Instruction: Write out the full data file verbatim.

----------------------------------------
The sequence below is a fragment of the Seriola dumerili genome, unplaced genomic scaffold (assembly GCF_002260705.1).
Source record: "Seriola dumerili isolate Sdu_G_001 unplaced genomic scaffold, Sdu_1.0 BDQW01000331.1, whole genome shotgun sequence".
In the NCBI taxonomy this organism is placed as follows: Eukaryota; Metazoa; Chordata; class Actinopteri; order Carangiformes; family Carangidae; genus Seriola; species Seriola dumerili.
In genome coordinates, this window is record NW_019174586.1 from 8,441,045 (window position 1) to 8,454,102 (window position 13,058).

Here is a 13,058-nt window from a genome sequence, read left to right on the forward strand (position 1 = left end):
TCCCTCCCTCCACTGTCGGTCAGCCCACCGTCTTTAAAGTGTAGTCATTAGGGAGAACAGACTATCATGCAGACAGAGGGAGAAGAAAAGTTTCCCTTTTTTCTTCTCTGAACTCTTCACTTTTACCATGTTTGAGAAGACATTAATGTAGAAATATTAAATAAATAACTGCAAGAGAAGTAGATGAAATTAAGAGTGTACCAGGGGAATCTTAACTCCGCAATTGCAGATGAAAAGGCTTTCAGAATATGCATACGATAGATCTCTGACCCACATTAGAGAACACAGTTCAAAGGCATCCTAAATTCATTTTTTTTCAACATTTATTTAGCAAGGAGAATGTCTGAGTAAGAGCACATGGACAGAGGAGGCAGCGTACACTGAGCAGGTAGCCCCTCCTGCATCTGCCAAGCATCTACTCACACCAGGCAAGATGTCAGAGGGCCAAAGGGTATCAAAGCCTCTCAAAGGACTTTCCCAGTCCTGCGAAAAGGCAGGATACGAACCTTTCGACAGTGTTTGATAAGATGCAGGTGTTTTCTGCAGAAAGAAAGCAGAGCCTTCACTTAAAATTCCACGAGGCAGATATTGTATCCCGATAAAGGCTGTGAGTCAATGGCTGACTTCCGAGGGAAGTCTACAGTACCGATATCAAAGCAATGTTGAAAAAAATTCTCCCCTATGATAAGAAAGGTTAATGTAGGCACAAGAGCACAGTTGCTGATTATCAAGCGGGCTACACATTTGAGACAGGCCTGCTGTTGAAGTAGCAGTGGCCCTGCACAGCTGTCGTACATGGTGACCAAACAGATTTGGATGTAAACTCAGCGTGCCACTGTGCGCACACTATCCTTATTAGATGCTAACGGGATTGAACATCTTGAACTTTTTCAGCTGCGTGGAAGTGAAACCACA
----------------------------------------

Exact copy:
The sequence below is a fragment of the Seriola dumerili genome, unplaced genomic scaffold (assembly GCF_002260705.1).
Source record: "Seriola dumerili isolate Sdu_G_001 unplaced genomic scaffold, Sdu_1.0 BDQW01000331.1, whole genome shotgun sequence".
In the NCBI taxonomy this organism is placed as follows: Eukaryota; Metazoa; Chordata; class Actinopteri; order Carangiformes; family Carangidae; genus Seriola; species Seriola dumerili.
In genome coordinates, this window is record NW_019174586.1 from 8,441,045 (window position 1) to 8,454,102 (window position 13,058).

Here is a 13,058-nt window from a genome sequence, read left to right on the forward strand (position 1 = left end):
TCCCTCCCTCCACTGTCGGTCAGCCCACCGTCTTTAAAGTGTAGTCATTAGGGAGAACAGACTATCATGCAGACAGAGGGAGAAGAAAAGTTTCCCTTTTTTCTTCTCTGAACTCTTCACTTTTACCATGTTTGAGAAGACATTAATGTAGAAATATTAAATAAATAACTGCAAGAGAAGTAGATGAAATTAAGAGTGTACCAGGGGAATCTTAACTCCGCAATTGCAGATGAAAAGGCTTTCAGAATATGCATACGATAGATCTCTGACCCACATTAGAGAACACAGTTCAAAGGCATCCTAAATTCATTTTTTTTCAACATTTATTTAGCAAGGAGAATGTCTGAGTAAGAGCACATGGACAGAGGAGGCAGCGTACACTGAGCAGGTAGCCCCTCCTGCATCTGCCAAGCATCTACTCACACCAGGCAAGATGTCAGAGGGCCAAAGGGTATCAAAGCCTCTCAAAGGACTTTCCCAGTCCTGCGAAAAGGCAGGATACGAACCTTTCGACAGTGTTTGATAAGATGCAGGTGTTTTCTGCAGAAAGAAAGCAGAGCCTTCACTTAAAATTCCACGAGGCAGATATTGTATCCCGATAAAGGCTGTGAGTCAATGGCTGACTTCCGAGGGAAGTCTACAGTACCGATATCAAAGCAATGTTGAAAAAAATTCTCCCCTATGATAAGAAAGGTTAATGTAGGCACAAGAGCACAGTTGCTGATTATCAAGCGGGCTACACATTTGAGACAGGCCTGCTGTTGAAGTAGCAGTGGCCCTGCACAGCTGTCGTACATGGTGACCAAACAGATTTGGATGTAAACTCAGCGTGCCACTGTGCGCACACTATCCTTATTAGATGCTAACGGGATTGAACATCTTGAACTTTTTCAGCTGCGTGGAAGTGAAACCACA